Tuesday, June 21, 2011
My sister-in-law is kind enough to feed me my dose of magazines so I can be up on the latest celebrity gossip because, as we all know, we all want to be, look, act, or just know about the famous people in the world. Of course the issue I pick up and read has pages of celebrities in their bikinis. Women of all ages sporting their bodies and rockin' bikinis. They even had an interesting section showing the "ages" of bikinis from celebrities in their 20s to their 60s. As I look at these different body types I start to self-assess. When I HAD a body that COULD have sported a bikini, there is NO WAY I would wear one. The top reason being my culture. As a child, I could run around in a bathing suit and that was okay. Hell, I could run around naked or in my underwear and it was still okay. But as a female, when I got older (around puberty), it was less appropriate to run around with less clothing. Cover up would be the best description. I couldn't even wear shorts to a family function even if the shorts were knee length. I always had to cover up in a lavalava to show respect. So sporting a bikini? OUT of the question. Now that I'm older, wiser, and a little (okay, maybe A LOT) heavier, the idea of this old broad wearing a bikini, in PUBLIC, is unfathomable! Even if I lost weight and tightened up the old ab's, my mind is still under the impression that wearing a bikini at this age is not okay. Much as I would love to flaunt a P90X body in a bikini, I would never do it. I have too much respect for the people around me. And I wouldn't want to scare any children.
Monday, June 20, 2011
Boys, you can break
You'll find out how much they can take
Boys will be strong
And boys soldier on
But boys would be gone without the warmth from
A womans good, good heart
On behalf of every man
Looking out for every girl
You are the guide and the weight of her world
So fathers, be good to your daughters
Daughters will love like you do
Girls become lovers who turn into mothers
So mothers, be good to your daughters too
John Mayer: Daughters
Having all girls, my husband is seriously outnumbered in our household. Even with the emotional outbursts, the stubbornness, the fight for the bathroom, I know he secretly likes being the only male in the house. He doesn't have to fight for attention, he doesn't have to share bath products, deoderant, clothes, etc. He has a house full of females who clean, cook, bake, take out the trash,...
What he DOESN'T have is a companion, a football buddy, a fellow male he can truly bond with, talk sports, take to the basketball games. The girls try, don't get me wrong. They watch football and basketball and try to converse with their dad about their favorite team. But the conversation always ends in arguments because they don't agree on a favorite team, or their dad treats them like they really don't know about the game, or they prefer watching golf. So much for trying...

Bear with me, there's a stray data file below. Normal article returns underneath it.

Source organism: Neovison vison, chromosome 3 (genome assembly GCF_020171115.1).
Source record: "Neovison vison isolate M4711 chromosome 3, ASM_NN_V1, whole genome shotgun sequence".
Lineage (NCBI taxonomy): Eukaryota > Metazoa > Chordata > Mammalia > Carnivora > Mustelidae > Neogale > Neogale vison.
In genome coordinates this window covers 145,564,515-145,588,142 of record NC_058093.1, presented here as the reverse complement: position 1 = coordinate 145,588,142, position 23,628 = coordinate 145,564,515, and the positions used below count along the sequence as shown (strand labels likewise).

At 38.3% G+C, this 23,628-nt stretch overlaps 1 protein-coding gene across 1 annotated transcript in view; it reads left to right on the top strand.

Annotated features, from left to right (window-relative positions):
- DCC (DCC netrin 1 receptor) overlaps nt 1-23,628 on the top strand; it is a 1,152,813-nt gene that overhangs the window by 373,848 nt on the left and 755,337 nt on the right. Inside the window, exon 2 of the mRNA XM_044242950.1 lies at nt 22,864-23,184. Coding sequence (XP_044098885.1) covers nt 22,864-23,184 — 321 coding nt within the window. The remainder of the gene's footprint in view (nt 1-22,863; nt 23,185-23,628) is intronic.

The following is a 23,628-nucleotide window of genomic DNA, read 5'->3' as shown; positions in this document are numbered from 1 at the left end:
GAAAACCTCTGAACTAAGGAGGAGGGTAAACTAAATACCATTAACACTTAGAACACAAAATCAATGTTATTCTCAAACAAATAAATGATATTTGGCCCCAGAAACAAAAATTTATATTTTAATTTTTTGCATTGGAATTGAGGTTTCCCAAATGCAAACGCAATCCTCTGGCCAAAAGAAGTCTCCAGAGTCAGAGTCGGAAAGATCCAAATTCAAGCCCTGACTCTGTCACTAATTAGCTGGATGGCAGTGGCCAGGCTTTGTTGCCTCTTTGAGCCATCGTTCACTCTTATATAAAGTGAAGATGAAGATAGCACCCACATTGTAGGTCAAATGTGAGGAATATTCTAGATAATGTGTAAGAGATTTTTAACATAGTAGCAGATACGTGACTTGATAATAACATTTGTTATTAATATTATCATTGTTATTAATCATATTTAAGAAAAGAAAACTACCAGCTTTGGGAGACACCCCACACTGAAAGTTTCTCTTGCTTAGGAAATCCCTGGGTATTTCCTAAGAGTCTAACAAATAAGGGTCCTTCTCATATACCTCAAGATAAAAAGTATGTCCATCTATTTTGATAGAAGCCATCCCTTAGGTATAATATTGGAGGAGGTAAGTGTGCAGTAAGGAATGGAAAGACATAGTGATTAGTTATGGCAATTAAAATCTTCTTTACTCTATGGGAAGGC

What do the girls see in their father? They see a man who works hard to support the family. They see him as the person who has the laptop computer with all of the music they need for their iPods. They see him as the musical guru who can download songs for them and who's interested in talking about music with them and their favorite musicians. He's their go-to guy when it comes to the educational areas of science and math. He's the one who praises them when they do well and disciplines them when they don't do so well. Sometimes he feels left out because the girls are always with me but he always dreams of the day when the girls can go to music concerts with him and possibly play alongside their dad in a band. He dreams of keeping his girls safe from harm and all of the bad elements in the world. And, really and truly, he is not only their father, he is their daddy.
Friday, June 3, 2011
I'm sure we've all played the "What if" game at some point in our lives. When things go wrong, you're feeling depressed, or you're just pondering life's many curveballs, the "What if" theme song begins. As your head is nodding to the music, you drift into the past and float through different scenarios:
I stayed home and went to college instead of coming straight to the U.S.?
I went to school in Hawai'i instead of California and Arizona?
I officially went out with my biggest crush in high school?
I took a career assessment when I first went to college?
I actually saved some money?
The "What if" game could be endless but as I'm thinking those thoughts the faces of my daughters pop into my head. All of those "What if's" begin to blur and there, in full color, are my girls. No matter how many "What if's" I have going on in my mind, they can never compare to "What is".